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Home > All news > Business, Economy, Report & Analysis, Shipping > Global freight recession will continue in 2024: CNBC Supply Chain Survey

Global freight recession will continue in 2024: CNBC Supply Chain Survey

November 10, 2023
Reading Time: 3 minutes

London - The global shipping industry has been grappling with a prolonged period of low freight demand throughout this year, and unfortunately, these challenging economic conditions are expected to persist into 2024, according to a recent Supply Chain Survey. This pessimistic outlook is primarily attributed to high levels of inventory and a reduction in consumer spending.

The results from the survey stated that the results point to a freight market with minimal to no growth during the first half of 2024. This forecast suggests that pricing will remain stable or even decline due to a surplus of shipping capacity. There is some hope for an uptick in volumes during the second half of 2024.

In the context of trucking, which operates on a per-load payment system, the subdued expectations for orders imply potentially lower revenue during the upcoming holiday season. Logistics executives are divided in their predictions for LTL (less-than-truckload) freight rates for the first quarter, with half expecting a 5% increase and the other half anticipating rates to remain unchanged or decrease by as much as 15%. For full truckloads, the majority foresee unchanged or decreasing prices, while 33% expect marginal price increases of around 5%.

Noah Hoffman, Vice President for C.H. Robinson North American Surface Transportation, anticipates a sluggish retail peak season for trucking. The freight recession has been particularly challenging for the industry, leading to the closure of companies such as Convoy, a trucking startup backed by Jeff Bezos. Rising fuel costs and falling freight rates have resulted in the closure or shifting of services for numerous trucking companies.

Tim Robertson, CEO of DHL Global Forwarding Americas, notes that the survey results underscore the prevailing climate of uncertainty in the market. Mixed expectations for rates and volumes, as well as varying trends in orders for product categories, indicate that companies are making different bets with their inventory strategies.

The survey also reveals a muted outlook for orders related to Lunar New Year, with the majority of respondents (67%) not expecting an increase in orders. This is due to China’s traditional practice of shutting down most manufacturing operations during the Lunar New Year. Shippers are placing orders in advance to avoid potential delays. The products typically ordered during this period are spring and summer items.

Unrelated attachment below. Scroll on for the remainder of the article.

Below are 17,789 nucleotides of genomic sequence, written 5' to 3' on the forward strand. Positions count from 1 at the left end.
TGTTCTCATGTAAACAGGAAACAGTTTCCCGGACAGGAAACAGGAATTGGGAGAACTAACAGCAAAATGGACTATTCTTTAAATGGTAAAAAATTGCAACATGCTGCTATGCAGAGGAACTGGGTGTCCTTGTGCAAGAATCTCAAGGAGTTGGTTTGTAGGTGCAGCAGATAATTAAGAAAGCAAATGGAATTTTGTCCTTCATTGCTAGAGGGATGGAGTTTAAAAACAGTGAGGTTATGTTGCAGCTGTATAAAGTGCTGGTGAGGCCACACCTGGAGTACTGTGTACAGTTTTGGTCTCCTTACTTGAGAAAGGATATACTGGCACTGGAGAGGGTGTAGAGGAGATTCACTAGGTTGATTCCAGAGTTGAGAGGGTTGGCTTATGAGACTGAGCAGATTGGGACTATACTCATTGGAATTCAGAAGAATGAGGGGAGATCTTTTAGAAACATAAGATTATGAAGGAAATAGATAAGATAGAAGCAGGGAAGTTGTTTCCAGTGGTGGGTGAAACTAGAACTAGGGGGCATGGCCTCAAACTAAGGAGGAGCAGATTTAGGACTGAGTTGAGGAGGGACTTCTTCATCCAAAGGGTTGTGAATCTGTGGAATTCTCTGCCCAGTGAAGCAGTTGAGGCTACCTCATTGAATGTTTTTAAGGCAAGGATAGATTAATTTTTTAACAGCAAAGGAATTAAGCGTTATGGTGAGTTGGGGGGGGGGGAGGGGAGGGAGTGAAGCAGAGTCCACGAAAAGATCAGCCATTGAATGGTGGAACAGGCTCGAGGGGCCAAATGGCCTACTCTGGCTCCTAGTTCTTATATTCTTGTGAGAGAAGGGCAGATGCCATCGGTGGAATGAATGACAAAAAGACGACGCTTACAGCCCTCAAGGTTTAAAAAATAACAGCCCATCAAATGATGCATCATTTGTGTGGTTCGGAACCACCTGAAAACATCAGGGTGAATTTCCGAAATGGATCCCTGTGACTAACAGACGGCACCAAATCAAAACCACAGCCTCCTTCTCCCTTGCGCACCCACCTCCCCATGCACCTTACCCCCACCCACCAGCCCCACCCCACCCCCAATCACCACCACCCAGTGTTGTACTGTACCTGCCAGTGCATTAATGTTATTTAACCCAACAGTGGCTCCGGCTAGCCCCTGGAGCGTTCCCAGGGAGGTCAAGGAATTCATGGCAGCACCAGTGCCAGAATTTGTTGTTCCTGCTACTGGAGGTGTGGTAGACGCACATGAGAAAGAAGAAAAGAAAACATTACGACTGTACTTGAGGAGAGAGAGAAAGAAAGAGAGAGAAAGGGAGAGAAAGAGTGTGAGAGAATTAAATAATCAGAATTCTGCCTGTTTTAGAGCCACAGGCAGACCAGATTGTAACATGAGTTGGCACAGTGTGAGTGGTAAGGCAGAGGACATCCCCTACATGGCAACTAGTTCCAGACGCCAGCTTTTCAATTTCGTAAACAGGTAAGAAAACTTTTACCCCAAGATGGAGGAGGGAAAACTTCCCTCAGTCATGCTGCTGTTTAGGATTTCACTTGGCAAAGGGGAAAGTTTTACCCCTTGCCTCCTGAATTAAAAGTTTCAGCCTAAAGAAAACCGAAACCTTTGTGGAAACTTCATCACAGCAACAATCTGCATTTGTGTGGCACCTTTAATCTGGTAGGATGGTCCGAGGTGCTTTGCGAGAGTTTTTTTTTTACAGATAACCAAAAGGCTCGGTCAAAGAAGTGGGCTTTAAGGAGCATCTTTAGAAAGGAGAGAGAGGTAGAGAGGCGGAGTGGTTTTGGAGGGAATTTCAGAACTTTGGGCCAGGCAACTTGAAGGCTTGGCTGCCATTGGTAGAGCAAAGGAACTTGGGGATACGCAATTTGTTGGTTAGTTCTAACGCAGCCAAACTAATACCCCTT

The survey does offer a glimmer of hope for the second half of 2024, with expectations of a slight increase in freight volume. Half of the respondents anticipate a 5% increase, 33% foresee a 10% increase, and 17% are the most optimistic, predicting a 15% increase.

Brian Bourke, Global Chief Commercial Officer at SEKO Logistics, acknowledges the uncertainty surrounding consumer demand, interest rates, and the global economy. He suggests that the first half of the next year may not be promising, but a rebound in the second half is possible.

In addition to the volume of freight transported, revenue for logistics companies is influenced by the rates they can charge. Most respondents expect ocean freight prices in the first and second quarters to remain unchanged or decrease after experiencing a significant decline in 2023. Air freight rates are also expected to remain unchanged or decrease by 10% to 20%. As a result of the slowing cargo demand, FedEx has encouraged its pilots to seek additional work with American Airlines.

The combination of low freight prices and reduced cargo volumes has led to significant challenges in the industry. Maersk, a global shipping leader, recently announced 10,000 layoffs, citing subdued demand, pricing returning to historical levels, and inflationary pressure on their cost base. The overcapacity in most regions has driven down prices, and many providers are expected to exit the market or implement significant layoffs, although the situation is not as severe as the 2008-2009 financial crisis.

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